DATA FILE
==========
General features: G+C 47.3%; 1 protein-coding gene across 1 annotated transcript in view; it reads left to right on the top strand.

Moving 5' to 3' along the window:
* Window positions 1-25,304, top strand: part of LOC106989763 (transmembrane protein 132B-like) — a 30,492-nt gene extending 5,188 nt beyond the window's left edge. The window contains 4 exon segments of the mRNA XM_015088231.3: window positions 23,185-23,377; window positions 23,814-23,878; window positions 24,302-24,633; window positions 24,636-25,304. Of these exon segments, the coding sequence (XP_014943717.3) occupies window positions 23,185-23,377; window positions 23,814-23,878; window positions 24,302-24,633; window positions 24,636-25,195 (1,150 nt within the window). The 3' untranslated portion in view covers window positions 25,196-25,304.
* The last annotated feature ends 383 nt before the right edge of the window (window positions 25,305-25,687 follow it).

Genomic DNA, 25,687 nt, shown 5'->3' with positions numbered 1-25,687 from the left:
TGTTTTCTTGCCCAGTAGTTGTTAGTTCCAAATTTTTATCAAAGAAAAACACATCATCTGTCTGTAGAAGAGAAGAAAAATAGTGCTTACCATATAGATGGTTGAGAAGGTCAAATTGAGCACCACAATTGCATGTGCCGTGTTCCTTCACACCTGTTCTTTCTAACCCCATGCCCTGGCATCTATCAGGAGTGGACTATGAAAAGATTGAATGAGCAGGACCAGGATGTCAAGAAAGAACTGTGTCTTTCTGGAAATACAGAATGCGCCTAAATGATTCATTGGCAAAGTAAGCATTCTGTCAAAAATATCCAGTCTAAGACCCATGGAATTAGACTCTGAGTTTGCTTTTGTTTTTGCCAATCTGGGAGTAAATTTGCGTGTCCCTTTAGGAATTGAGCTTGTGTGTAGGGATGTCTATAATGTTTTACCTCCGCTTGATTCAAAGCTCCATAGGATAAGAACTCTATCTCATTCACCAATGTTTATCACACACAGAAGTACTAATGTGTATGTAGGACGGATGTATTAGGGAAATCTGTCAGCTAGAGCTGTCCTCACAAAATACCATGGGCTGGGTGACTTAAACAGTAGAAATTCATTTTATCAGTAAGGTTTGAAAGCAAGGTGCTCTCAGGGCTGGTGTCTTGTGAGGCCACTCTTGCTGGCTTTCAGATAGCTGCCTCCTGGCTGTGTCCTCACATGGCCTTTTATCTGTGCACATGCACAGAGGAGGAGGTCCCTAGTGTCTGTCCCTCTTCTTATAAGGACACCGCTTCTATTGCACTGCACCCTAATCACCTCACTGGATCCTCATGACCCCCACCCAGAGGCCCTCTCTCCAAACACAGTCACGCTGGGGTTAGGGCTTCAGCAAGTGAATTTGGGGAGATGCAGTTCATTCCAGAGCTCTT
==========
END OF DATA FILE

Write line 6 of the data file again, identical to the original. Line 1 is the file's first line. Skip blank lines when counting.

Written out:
TGTTTTCTTGCCCAGTAGTTGTTAGTTCCAAATTTTTATCAAAGAAAAACACATCATCTGTCTGTAGAAGAGAAGAAAAATAGTGCTTACCATATAGATGGTTGAGAAGGTCAAATTGAGCACCACAATTGCATGTGCCGTGTTCCTTCACACCTGTTCTTTCTAACCCCATGCCCTGGCATCTATCAGGAGTGGACTATGAAAAGATTGAATGAGCAGGACCAGGATGTCAAGAAAGAACTGTGTCTTTCTGGAAATACAGAATGCGCCTAAATGATTCATTGGCAAAGTAAGCATTCTGTCAAAAATATCCAGTCTAAGACCCATGGAATTAGACTCTGAGTTTGCTTTTGTTTTTGCCAATCTGGGAGTAAATTTGCGTGTCCCTTTAGGAATTGAGCTTGTGTGTAGGGATGTCTATAATGTTTTACCTCCGCTTGATTCAAAGCTCCATAGGATAAGAACTCTATCTCATTCACCAATGTTTATCACACACAGAAGTACTAATGTGTATGTAGGACGGATGTATTAGGGAAATCTGTCAGCTAGAGCTGTCCTCACAAAATACCATGGGCTGGGTGACTTAAACAGTAGAAATTCATTTTATCAGTAAGGTTTGAAAGCAAGGTGCTCTCAGGGCTGGTGTCTTGTGAGGCCACTCTTGCTGGCTTTCAGATAGCTGCCTCCTGGCTGTGTCCTCACATGGCCTTTTATCTGTGCACATGCACAGAGGAGGAGGTCCCTAGTGTCTGTCCCTCTTCTTATAAGGACACCGCTTCTATTGCACTGCACCCTAATCACCTCACTGGATCCTCATGACCCCCACCCAGAGGCCCTCTCTCCAAACACAGTCACGCTGGGGTTAGGGCTTCAGCAAGTGAATTTGGGGAGATGCAGTTCATTCCAGAGCTCTT